Proponents of these bills have accused undercover investigators of “selectively editing” videos and even “staging” animal abuse to make it seem like cruelty is happening when it's not. How do you respond to that claim?

Of course we have to edit video footage down before posting it online because we record dozens or hundreds of hours per investigation. Therefore, in publicly-released videos, we highlight the instances in which animals are clearly being abused. 

No matter how we edit the videos, however, what's been documented on camera is what investigators observed, and they clearly aren't staging acts of cruelty but rather witnessing firsthand the abuse of animals by other employees. In virtually every courtroom where factory farming footage has been presented as trial evidence, the farmers argue that the footage has been staged—but no one has ever submitted any proof or evidence of any kind to substantiate this claim. So I'd seriously like these critics to explain exactly how we could possibly stage the cruelty we've captured on camera being committed by other employees. 

Diverting attention away from video evidence clearly showing animal abuse is factory farmers' first-ditch effort to claim they've been victimized by ideologically-motivated investigators who faked footage to frame them. They know they are guilty, and when they are caught, they try every trick in the book to deflect attention away from the concrete proof of their crimes caught on camera. One way they do this is by accusing us of lying and abusing animals.

A related charge is, if undercover investigators really cared about animals, they wouldn't spend several weeks documenting animal abuse before reporting it to law enforcement. What's your response to these accusations?

That's another one of agribusiness' classic deflection tactics. Even if the video shows managers or supervisors perpetrating the cruelty while training the investigator as a new employee, their argument is always, why didn't the investigator stop the cruelty if he or she thought it was so wrong? According to them, it's the responsibility of the trainee—rather than the facility's manager, supervisor or owner—to stop animal abuse. Ironically, it's the corporation's policies that allow the cruelty to happen in the first place, and yet they try to pin the blame on people who've dedicated their lives to stopping animal abuse.  

Also, when our investigators capture video footage of animal cruelty at a factory farm, we usually bring it to a prosecutor immediately with a legal argument as to why he or she should take the case. However, a lot of what we document is commonly exempt from state animal cruelty laws simply because a lot of farms are doing it. The logic is that if something is done routinely on multiple farms, then it must be standard industry practice, and therefore legal. Even though this exemption clause is rarely defined and many of these practices are actually very cruel, they are effectively immune from the law. The point is that, in many cases, telling law enforcement about the cruelty we witness won't lead to prosecution, but we can increase our chances of success by compiling as much proof as possible over an extended period of time.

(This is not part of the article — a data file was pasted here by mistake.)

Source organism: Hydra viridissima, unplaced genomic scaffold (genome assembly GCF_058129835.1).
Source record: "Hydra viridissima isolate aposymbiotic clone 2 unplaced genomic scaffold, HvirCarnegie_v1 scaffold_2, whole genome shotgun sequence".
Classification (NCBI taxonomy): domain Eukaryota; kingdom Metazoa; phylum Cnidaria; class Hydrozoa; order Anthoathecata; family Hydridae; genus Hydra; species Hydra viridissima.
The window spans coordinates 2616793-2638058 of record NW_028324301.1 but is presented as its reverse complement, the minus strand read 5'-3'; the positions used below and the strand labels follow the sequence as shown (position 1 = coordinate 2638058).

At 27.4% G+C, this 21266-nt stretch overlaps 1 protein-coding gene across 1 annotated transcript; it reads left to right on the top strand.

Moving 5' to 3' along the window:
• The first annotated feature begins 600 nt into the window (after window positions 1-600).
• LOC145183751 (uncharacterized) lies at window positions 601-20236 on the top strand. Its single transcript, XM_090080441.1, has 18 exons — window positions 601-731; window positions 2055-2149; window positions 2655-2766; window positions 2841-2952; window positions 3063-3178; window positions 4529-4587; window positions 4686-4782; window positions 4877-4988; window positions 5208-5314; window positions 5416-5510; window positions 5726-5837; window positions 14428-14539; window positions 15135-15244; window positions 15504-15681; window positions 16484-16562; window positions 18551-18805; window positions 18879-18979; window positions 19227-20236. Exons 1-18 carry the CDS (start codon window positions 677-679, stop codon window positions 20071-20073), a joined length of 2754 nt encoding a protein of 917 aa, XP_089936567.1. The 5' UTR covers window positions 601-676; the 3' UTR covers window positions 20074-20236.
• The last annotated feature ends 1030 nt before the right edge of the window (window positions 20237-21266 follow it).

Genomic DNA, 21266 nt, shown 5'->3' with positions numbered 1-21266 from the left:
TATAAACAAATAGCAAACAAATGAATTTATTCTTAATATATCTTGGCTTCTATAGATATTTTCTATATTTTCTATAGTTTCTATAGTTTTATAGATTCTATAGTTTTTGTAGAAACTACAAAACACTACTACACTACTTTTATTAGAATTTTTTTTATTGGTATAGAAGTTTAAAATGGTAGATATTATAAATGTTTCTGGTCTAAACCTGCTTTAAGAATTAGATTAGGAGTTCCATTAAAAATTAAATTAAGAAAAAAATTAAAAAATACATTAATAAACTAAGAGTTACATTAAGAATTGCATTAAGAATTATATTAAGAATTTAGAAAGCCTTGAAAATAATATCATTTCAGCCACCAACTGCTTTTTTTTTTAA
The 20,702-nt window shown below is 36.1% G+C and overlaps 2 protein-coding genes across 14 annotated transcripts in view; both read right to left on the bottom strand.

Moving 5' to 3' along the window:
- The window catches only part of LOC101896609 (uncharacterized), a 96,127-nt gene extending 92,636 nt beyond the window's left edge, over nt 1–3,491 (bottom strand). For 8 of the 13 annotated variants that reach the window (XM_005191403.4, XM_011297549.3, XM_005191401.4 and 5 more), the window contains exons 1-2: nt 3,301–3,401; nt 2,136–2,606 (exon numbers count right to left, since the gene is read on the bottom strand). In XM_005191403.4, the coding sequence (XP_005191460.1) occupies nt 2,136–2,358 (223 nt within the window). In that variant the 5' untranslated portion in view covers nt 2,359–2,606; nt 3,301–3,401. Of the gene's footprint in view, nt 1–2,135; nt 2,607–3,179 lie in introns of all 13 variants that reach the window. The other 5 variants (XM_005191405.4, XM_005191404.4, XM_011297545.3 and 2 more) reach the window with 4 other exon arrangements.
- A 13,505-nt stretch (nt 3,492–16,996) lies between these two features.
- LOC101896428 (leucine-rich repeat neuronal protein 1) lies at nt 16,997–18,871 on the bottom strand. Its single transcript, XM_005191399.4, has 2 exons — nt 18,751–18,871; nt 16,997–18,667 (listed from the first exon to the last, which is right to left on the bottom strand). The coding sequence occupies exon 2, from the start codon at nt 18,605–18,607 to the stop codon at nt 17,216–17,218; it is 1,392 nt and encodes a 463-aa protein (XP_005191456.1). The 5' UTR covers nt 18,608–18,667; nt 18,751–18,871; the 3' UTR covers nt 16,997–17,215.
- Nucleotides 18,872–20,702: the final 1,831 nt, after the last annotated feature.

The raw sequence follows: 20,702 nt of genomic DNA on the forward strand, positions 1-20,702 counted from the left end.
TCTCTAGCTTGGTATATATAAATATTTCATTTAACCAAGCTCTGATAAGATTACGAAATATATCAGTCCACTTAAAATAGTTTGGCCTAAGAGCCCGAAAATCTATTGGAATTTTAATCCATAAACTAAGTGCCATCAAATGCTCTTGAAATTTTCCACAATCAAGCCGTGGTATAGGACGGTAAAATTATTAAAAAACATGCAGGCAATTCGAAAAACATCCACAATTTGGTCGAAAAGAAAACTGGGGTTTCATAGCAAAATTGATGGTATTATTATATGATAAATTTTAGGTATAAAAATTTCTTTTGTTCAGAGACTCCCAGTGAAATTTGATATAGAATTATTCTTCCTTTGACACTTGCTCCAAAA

Critics also charge that investigators only target the industry's few “bad apples” that allegedly don't represent the majority of agriculture producers, just so animal protection groups can damage the entire industry's reputation. What's your response to that claim?

It's another attempt by the industry to defend itself when investigators actually document clear violations of anti-cruelty laws. They're basically admitting that what's shown on video is cruel, but claiming that it's just the exception rather than the rule. But what we've found by doing factory farm investigations is that cruelty is standard practice throughout the industry. In every single facility our investigators have gone into, they’ve documented both run-of-the-mill suffering and criminal acts of cruelty. Almost all of our targets have been chosen at random, too. So when agribusiness claims that there are just a few bad apples and that the vast majority of farmers take good care of animals, they're either lying or in denial.  

Critics also charge that undercover investigators threaten food safety: that they could intentionally or accidentally transmit communicable diseases to whole herds or flocks of animals, making people who eat them sick. What's your response to that?

Investigators who gain employment at these facilities follow the exact same biohazard procedures that every other employee follows, so if they’re claiming that investigators are potentially bringing in diseases, every other employee poses the same exact risk. In many cases, we've found that facilities don't even follow the basic biosecurity measures they claim to, so these companies are actually the ones endangering public health, not investigators.

Also, factory farms have given rise to bird flu, swine flu and mad cow disease, which pose far greater public health risks than investigators ever possibly could. This argument therefore seems like just another attempt by the industry to divert attention away from their own faults by accusing animal activists of what they themselves are guilty of.

Do you think the agribusiness representatives and politicians making these unfounded claims sincerely believe them, or are they just cynically spreading disinformation to prevent animal advocates from exposing the cruelty taking place on factory farms?